When and where do you do most of your writing? Do you draft your work in longhand, or at the computer?
I have a small, eight-foot-by-eight-foot office off of my kitchen. It was originally meant to be a breakfast nook, but I took it over while our sunroom was being remodeled to be my office and I never moved out of it. We've now turned the sunroom back into a sunroom. I work on a Mac, in MS Word. I can't imagine writing anything longhand. My handwriting is so sloppy that even I can't read it and I have to ask my wife for help deciphering my grocery lists.
What's your personal library like? What were your favorite books as a child?
I have a pretty large personal library. Books are my main vice and indulgence. The bookcases that line two walls of my office house the sections on writing and reading and forensics. The actual library room holds nonfiction and all my fiction is downstairs. I love books.
As a child, I read everything I could get my hands on, including Sherlock Holmes and Tarzan, books that have a large influence on what I now write about. I still have many of the books I collected as a kid.
What have you read recently that you enjoyed?
In nonfiction, I just read Hellraisers by Robert Sellers, which focuses exclusively on the drinking habits of four legendary actors: Richard Burton, Richard Harris, Peter O'Toole and Oliver Reed. Apparently, when Burton went in for back surgery, the doctors discovered that his spinal column was encased in crystallized whiskey. I don't know how that’s even possible, but I'm fascinated.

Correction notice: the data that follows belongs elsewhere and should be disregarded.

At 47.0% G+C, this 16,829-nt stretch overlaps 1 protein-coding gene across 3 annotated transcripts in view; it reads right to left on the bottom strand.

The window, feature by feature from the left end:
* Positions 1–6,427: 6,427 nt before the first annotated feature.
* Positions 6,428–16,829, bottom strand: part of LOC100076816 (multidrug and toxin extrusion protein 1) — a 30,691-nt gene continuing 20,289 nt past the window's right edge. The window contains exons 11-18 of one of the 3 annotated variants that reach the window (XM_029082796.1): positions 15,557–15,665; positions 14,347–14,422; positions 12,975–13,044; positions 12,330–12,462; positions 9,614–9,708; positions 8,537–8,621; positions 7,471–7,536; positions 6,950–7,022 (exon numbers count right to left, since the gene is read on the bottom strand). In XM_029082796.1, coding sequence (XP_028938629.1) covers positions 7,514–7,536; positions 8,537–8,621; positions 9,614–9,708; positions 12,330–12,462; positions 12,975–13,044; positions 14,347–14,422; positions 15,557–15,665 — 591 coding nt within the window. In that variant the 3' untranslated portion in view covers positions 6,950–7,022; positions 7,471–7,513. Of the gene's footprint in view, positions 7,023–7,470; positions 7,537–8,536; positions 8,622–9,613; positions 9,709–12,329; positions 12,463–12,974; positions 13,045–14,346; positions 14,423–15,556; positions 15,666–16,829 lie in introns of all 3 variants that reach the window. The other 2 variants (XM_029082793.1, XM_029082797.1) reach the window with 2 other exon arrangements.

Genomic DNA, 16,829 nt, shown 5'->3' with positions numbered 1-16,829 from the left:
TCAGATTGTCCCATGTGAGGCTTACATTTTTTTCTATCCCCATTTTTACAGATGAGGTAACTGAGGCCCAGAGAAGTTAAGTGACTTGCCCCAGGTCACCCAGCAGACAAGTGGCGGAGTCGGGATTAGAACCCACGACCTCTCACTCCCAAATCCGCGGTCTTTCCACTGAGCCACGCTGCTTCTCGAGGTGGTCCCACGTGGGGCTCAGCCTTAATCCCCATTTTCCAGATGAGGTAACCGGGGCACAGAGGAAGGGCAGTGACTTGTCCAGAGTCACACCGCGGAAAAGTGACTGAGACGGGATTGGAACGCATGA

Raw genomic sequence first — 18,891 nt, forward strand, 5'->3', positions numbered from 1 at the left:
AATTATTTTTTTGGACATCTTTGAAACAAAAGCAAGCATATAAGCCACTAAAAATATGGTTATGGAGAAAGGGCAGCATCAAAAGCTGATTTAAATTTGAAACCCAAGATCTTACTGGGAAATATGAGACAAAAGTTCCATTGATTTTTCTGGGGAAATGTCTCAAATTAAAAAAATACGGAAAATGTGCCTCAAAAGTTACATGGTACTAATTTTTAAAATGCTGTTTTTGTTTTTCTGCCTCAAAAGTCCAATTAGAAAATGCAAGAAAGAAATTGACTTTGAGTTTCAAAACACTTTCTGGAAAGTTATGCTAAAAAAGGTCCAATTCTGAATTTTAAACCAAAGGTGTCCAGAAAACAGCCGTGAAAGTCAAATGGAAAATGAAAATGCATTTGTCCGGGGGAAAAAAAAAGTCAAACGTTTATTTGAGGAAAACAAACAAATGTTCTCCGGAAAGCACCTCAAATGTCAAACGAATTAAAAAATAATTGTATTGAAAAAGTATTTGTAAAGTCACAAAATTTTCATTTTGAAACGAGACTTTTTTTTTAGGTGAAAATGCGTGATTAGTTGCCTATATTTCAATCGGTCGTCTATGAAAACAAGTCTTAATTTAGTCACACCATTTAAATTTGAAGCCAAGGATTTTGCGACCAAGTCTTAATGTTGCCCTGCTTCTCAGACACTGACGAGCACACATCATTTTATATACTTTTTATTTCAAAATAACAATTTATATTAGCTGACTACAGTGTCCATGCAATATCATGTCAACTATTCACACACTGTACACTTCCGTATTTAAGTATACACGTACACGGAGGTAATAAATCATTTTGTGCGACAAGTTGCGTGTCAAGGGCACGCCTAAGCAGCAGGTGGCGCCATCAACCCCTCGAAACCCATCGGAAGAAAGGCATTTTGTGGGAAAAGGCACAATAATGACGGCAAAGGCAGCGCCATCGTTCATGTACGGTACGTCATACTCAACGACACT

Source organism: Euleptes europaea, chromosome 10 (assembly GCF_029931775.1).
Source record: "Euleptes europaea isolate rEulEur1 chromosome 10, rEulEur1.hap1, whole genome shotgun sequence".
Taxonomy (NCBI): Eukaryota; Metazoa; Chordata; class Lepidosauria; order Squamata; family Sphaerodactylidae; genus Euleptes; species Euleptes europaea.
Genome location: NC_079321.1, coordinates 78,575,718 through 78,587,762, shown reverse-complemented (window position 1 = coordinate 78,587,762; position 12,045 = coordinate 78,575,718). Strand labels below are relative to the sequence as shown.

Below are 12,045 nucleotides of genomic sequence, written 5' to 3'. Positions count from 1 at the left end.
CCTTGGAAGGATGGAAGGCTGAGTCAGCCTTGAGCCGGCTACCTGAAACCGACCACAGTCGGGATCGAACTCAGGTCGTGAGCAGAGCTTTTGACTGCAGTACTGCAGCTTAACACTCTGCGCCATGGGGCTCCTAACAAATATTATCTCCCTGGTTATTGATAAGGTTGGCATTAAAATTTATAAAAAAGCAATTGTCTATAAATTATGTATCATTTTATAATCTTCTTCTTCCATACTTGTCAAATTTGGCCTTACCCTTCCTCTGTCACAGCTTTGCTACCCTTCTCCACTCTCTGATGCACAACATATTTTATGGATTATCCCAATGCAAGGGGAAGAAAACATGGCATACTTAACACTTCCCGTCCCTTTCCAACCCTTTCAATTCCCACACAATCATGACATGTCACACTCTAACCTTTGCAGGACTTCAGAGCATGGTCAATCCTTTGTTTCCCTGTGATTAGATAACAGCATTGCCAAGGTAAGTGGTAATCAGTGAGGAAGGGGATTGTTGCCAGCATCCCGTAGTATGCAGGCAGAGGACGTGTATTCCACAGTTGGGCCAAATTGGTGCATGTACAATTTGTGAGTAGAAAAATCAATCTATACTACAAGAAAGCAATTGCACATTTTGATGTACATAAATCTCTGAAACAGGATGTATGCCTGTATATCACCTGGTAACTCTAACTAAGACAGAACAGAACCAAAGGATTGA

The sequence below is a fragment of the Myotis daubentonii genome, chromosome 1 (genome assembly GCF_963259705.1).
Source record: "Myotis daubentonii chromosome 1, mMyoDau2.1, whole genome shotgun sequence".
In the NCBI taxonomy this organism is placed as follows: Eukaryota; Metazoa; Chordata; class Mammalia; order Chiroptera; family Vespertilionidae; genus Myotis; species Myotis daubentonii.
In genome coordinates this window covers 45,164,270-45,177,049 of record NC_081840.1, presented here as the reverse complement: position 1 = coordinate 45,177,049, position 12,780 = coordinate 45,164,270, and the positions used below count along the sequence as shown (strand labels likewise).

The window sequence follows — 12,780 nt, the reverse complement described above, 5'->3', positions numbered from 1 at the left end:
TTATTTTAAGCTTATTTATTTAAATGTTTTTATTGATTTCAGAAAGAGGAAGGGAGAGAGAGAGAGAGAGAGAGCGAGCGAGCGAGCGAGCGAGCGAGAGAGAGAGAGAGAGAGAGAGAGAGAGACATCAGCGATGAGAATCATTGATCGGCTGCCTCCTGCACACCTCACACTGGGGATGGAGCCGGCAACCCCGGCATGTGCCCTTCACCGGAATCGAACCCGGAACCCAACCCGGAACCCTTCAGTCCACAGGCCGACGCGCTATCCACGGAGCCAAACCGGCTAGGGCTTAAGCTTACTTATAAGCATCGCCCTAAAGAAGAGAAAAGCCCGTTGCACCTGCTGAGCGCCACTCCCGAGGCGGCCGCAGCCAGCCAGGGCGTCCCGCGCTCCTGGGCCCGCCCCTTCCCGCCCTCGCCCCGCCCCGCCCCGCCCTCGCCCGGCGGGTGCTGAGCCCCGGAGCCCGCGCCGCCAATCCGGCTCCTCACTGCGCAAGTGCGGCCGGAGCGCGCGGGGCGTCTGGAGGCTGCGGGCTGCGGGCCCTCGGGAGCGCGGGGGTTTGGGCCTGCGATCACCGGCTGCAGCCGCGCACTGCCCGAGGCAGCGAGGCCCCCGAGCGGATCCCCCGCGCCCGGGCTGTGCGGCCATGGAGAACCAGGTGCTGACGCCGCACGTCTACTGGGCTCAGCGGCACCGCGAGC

In fiction, I recently reread The Quiet American by my favorite author: Graham Greene. I'm always amazed by how well his work still stands up, never seems dated, and he has a wonderful facility with language. I'm always hoping he’ll influence me. I'm planning to reread Brighton Rock now, and may go ahead and work my way back through his entire catalog.
I've also been reading a lot about the English Midlands, since that's the setting for my next book.
Tell us a bit about that next project: will we be seeing more of Day and Hammersmith?
I'm currently working on a sequel. Day and Hammersmith are sent to a small coal mining village, called Blackhampton, to investigate the disappearance of a family. They discover some disturbing secrets there.
—interview by Jeremy Dibbell